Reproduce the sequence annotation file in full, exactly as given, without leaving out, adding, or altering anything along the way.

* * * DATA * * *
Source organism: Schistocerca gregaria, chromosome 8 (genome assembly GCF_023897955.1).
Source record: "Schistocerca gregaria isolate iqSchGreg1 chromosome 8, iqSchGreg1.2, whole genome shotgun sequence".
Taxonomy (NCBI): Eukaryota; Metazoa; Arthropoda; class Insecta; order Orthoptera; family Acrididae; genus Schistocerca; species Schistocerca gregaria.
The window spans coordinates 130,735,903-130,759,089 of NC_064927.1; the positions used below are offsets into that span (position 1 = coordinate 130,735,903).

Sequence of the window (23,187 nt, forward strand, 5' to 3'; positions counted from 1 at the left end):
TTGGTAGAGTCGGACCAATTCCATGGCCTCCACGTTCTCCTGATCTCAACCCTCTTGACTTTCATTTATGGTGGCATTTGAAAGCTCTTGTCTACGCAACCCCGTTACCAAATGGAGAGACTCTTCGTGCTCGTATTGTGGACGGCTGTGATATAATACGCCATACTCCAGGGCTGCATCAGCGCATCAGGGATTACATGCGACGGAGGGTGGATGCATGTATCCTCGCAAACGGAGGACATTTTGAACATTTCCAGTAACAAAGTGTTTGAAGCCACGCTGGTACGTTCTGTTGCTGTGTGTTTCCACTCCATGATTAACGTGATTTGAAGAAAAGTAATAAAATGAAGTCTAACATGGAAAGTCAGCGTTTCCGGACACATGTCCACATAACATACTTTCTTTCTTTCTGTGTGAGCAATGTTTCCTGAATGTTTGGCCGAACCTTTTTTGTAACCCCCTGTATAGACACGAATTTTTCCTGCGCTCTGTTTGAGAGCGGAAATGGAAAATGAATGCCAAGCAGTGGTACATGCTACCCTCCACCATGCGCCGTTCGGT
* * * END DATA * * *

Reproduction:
Source organism: Schistocerca gregaria, chromosome 8 (genome assembly GCF_023897955.1).
Source record: "Schistocerca gregaria isolate iqSchGreg1 chromosome 8, iqSchGreg1.2, whole genome shotgun sequence".
Taxonomy (NCBI): Eukaryota; Metazoa; Arthropoda; class Insecta; order Orthoptera; family Acrididae; genus Schistocerca; species Schistocerca gregaria.
The window spans coordinates 130,735,903-130,759,089 of NC_064927.1; the positions used below are offsets into that span (position 1 = coordinate 130,735,903).

Sequence of the window (23,187 nt, forward strand, 5' to 3'; positions counted from 1 at the left end):
TTGGTAGAGTCGGACCAATTCCATGGCCTCCACGTTCTCCTGATCTCAACCCTCTTGACTTTCATTTATGGTGGCATTTGAAAGCTCTTGTCTACGCAACCCCGTTACCAAATGGAGAGACTCTTCGTGCTCGTATTGTGGACGGCTGTGATATAATACGCCATACTCCAGGGCTGCATCAGCGCATCAGGGATTACATGCGACGGAGGGTGGATGCATGTATCCTCGCAAACGGAGGACATTTTGAACATTTCCAGTAACAAAGTGTTTGAAGCCACGCTGGTACGTTCTGTTGCTGTGTGTTTCCACTCCATGATTAACGTGATTTGAAGAAAAGTAATAAAATGAAGTCTAACATGGAAAGTCAGCGTTTCCGGACACATGTCCACATAACATACTTTCTTTCTTTCTGTGTGAGCAATGTTTCCTGAATGTTTGGCCGAACCTTTTTTGTAACCCCCTGTATAGACACGAATTTTTCCTGCGCTCTGTTTGAGAGCGGAAATGGAAAATGAATGCCAAGCAGTGGTACATGCTACCCTCCACCATGCGCCGTTCGGT